Immigration-overhaul advocates pray before the Senate Judiciary Committee meeting on the bill, which would start the legalization process for 11 million in the U.S. illegally.


WASHINGTON - After eight hours of debate, the bipartisan Senate immigration bill emerged mostly intact Thursday, despite Republican-led efforts to make substantial alterations in the first of what is certain to be many long committee meetings to work through the 844-page proposal.

Senators on the Judiciary Committee spent most of the day on a question that has baffled immigration reformers: how to determine when the border with Mexico would be declared secure. The answer is crucial, because only then would the legalization process start for the estimated 11 million people in this country illegally.

Under the bill, the border was to be considered secure after the Department of Homeland Security had a plan that could halt 90 percent of the illegal crossings at three hot spots.

Republicans argued that without an even tougher standard, there would be no guarantee that authorities could prevent another wave of illegal immigration. Democrats countered that many of the Republican proposals were too costly or set unrealistic goals, making it unlikely the legalization process could ever begin.

The committee, which is controlled by Democrats, unanimously agreed to a modest but significant change: requiring a plan to stop 90 percent of illegal crossings along the entire southern border.

By day's end, senators had dispatched with 32 of 300 proposed amendments.

An overflow crowd, some wearing Statue of Liberty hats, waited in line for a seat in the audience. Many were supporters of an immigration overhaul, including people brought to the U.S. as minors who are now adults.

"My parents are hard-working people who deserve a chance to come forward and stop fearing that one day they will be caught," said Cynthia Domenzain, 20, of Scottsdale, who came to this country as a child more than a decade ago. "We want a better tomorrow."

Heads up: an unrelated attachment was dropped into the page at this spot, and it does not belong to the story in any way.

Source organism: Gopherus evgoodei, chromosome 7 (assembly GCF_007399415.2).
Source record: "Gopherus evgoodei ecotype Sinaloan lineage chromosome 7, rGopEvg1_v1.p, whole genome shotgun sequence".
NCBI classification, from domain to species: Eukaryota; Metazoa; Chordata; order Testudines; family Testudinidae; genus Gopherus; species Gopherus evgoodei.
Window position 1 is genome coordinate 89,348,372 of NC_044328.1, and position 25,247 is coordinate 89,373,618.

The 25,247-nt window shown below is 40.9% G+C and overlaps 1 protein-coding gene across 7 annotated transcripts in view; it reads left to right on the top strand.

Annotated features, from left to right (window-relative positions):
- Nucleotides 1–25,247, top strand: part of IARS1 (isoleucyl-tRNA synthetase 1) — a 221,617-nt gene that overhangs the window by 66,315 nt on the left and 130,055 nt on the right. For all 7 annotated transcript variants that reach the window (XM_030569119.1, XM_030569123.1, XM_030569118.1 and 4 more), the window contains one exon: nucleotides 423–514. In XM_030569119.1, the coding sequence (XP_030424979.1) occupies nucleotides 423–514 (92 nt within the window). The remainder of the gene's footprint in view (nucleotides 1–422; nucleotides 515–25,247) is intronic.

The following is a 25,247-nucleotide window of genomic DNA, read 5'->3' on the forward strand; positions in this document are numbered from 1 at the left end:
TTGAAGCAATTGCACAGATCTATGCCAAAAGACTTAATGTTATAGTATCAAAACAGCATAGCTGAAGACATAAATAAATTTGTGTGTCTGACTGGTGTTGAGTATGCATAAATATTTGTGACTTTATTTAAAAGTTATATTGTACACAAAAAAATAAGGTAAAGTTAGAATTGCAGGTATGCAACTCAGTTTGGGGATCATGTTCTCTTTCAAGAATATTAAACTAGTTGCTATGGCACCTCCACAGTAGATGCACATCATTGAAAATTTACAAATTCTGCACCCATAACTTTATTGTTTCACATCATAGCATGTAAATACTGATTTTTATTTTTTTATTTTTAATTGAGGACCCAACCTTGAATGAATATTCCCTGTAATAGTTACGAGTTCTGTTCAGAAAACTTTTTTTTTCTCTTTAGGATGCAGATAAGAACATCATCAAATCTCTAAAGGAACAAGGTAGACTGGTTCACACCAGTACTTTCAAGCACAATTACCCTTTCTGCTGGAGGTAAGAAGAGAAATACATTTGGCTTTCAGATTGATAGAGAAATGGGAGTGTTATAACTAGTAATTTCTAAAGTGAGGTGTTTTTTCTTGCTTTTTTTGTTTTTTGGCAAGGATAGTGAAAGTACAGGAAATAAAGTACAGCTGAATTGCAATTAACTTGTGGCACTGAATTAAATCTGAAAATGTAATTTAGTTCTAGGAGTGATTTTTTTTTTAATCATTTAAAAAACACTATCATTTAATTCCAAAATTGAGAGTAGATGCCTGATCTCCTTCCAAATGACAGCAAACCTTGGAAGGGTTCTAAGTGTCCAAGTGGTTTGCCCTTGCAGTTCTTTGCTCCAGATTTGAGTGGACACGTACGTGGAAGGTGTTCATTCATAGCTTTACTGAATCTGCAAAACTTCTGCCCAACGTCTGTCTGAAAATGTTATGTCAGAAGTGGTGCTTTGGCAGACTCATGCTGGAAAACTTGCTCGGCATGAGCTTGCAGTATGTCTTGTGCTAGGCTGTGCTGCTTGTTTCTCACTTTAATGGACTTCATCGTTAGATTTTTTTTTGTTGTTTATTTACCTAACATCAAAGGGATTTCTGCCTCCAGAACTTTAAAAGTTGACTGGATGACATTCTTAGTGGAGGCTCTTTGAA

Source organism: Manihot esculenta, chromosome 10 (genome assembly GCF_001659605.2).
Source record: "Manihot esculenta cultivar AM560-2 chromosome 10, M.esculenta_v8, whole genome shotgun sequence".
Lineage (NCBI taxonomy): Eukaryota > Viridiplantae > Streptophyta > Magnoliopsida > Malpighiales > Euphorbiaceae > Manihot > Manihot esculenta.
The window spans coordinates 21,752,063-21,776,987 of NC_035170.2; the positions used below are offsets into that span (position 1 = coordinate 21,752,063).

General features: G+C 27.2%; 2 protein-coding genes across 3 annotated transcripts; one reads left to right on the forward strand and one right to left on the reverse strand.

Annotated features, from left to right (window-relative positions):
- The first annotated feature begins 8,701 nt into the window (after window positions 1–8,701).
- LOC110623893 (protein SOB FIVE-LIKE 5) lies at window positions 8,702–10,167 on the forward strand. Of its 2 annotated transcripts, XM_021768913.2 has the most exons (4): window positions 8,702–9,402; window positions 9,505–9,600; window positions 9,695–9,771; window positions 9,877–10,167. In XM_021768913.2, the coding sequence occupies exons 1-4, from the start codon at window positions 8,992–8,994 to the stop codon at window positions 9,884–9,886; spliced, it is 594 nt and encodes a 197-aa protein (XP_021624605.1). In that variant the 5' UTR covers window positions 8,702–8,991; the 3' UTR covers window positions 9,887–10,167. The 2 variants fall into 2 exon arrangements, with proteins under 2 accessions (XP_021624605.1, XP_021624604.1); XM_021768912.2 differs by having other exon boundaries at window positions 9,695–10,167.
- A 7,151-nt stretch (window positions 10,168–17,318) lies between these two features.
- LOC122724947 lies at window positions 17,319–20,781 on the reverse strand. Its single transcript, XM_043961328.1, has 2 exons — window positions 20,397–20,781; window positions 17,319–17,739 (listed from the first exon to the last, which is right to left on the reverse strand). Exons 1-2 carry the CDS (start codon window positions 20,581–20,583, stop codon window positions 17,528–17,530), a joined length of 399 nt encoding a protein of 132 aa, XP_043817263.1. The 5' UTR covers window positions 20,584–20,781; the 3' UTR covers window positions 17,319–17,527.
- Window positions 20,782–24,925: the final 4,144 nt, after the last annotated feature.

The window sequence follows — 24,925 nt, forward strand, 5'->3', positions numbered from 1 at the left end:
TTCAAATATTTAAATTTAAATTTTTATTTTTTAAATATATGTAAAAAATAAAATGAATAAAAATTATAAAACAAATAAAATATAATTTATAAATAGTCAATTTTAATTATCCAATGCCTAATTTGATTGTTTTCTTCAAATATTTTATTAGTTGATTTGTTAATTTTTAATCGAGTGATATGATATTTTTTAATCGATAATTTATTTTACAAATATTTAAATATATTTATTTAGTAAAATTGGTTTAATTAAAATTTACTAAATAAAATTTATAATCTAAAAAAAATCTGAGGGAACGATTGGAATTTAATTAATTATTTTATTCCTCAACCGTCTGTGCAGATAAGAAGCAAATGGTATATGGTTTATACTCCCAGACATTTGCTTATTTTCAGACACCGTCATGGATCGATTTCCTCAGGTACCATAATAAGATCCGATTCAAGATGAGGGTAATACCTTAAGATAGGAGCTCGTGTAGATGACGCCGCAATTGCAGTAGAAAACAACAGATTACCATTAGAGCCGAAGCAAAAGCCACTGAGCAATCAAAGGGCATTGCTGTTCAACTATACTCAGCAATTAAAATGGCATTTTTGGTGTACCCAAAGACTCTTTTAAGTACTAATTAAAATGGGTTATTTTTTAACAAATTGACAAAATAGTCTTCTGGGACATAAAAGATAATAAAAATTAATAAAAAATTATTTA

The bill, which grew by a few dozen pages with the first amendment, is complex in both politics and policy.

It would require the federal government to gain almost total control of the border, authorizing money for drones, Customs and Border Protection officers and prosecution of illegal entries. New guest-worker programs would be established, particularly for low-skilled workers, and employers would be required to verify the legal status of all employees.

In exchange, people now in the country without legal status would be eligible for provisional status if they paid fees, fines and taxes. They could gain legal residency 10 years after the border was declared secure. After 13 years, they would be eligible for citizenship.

The eight senators in the bipartisan group that drafted the bill - four of whom are on the 18-member Judiciary Committee - have pledged to fend off changes that would derail the bill. They did so Thursday.

Several of the GOP-backed border control amendments were rejected with the help of two Republicans who worked on the bill, Sens. Lindsey Graham of South Carolina and Jeff Flake of Arizona.

Sen. Charles E. Grassley, R-Iowa, proposed an amendment that would have made immigrants wait for six months after the border was secure to apply for provisional legal status. Flake argued against it.

"They're in the shadows, and we've got to bring them out," Flake said. "We've got to know who's here."

The two senators similarly rejected an amendment from Sen. Ted Cruz, R-Texas, that would have tripled the number of Border Patrol officers and quadrupled the amount spent on drones and other surveillance technology on the border.

Flake argued that the $30 billion to $40 billion in added costs would be untenable.

Although some exchanges were political and some pointed, senators were well aware they were in the midst of a moment in history.